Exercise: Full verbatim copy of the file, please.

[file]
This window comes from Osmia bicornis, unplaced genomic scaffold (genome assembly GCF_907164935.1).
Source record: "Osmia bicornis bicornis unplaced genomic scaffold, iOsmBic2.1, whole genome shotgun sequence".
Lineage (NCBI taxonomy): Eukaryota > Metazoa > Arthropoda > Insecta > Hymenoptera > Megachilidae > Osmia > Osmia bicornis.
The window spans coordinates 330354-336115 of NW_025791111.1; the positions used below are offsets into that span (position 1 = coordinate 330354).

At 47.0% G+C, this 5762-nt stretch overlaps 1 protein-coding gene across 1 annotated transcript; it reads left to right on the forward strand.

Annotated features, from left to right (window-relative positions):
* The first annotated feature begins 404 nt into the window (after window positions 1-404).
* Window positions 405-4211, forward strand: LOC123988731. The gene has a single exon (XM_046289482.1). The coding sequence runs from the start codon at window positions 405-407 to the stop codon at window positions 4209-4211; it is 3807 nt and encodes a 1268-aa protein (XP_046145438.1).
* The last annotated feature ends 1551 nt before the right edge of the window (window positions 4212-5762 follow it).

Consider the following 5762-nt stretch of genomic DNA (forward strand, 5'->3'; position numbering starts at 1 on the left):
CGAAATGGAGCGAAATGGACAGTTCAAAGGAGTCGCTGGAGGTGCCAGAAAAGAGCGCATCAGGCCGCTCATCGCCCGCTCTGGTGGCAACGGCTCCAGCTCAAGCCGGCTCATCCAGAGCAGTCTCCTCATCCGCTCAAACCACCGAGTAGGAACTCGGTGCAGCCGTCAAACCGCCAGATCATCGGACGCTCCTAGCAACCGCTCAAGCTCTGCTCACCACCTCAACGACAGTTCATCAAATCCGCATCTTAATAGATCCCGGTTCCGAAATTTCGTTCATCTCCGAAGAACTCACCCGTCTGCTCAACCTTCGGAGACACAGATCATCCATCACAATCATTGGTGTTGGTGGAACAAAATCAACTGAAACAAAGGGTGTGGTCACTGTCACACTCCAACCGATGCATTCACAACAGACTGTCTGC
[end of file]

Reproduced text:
This window comes from Osmia bicornis, unplaced genomic scaffold (genome assembly GCF_907164935.1).
Source record: "Osmia bicornis bicornis unplaced genomic scaffold, iOsmBic2.1, whole genome shotgun sequence".
Lineage (NCBI taxonomy): Eukaryota > Metazoa > Arthropoda > Insecta > Hymenoptera > Megachilidae > Osmia > Osmia bicornis.
The window spans coordinates 330354-336115 of NW_025791111.1; the positions used below are offsets into that span (position 1 = coordinate 330354).

At 47.0% G+C, this 5762-nt stretch overlaps 1 protein-coding gene across 1 annotated transcript; it reads left to right on the forward strand.

Annotated features, from left to right (window-relative positions):
* The first annotated feature begins 404 nt into the window (after window positions 1-404).
* Window positions 405-4211, forward strand: LOC123988731. The gene has a single exon (XM_046289482.1). The coding sequence runs from the start codon at window positions 405-407 to the stop codon at window positions 4209-4211; it is 3807 nt and encodes a 1268-aa protein (XP_046145438.1).
* The last annotated feature ends 1551 nt before the right edge of the window (window positions 4212-5762 follow it).

Consider the following 5762-nt stretch of genomic DNA (forward strand, 5'->3'; position numbering starts at 1 on the left):
CGAAATGGAGCGAAATGGACAGTTCAAAGGAGTCGCTGGAGGTGCCAGAAAAGAGCGCATCAGGCCGCTCATCGCCCGCTCTGGTGGCAACGGCTCCAGCTCAAGCCGGCTCATCCAGAGCAGTCTCCTCATCCGCTCAAACCACCGAGTAGGAACTCGGTGCAGCCGTCAAACCGCCAGATCATCGGACGCTCCTAGCAACCGCTCAAGCTCTGCTCACCACCTCAACGACAGTTCATCAAATCCGCATCTTAATAGATCCCGGTTCCGAAATTTCGTTCATCTCCGAAGAACTCACCCGTCTGCTCAACCTTCGGAGACACAGATCATCCATCACAATCATTGGTGTTGGTGGAACAAAATCAACTGAAACAAAGGGTGTGGTCACTGTCACACTCCAACCGATGCATTCACAACAGACTGTCTGC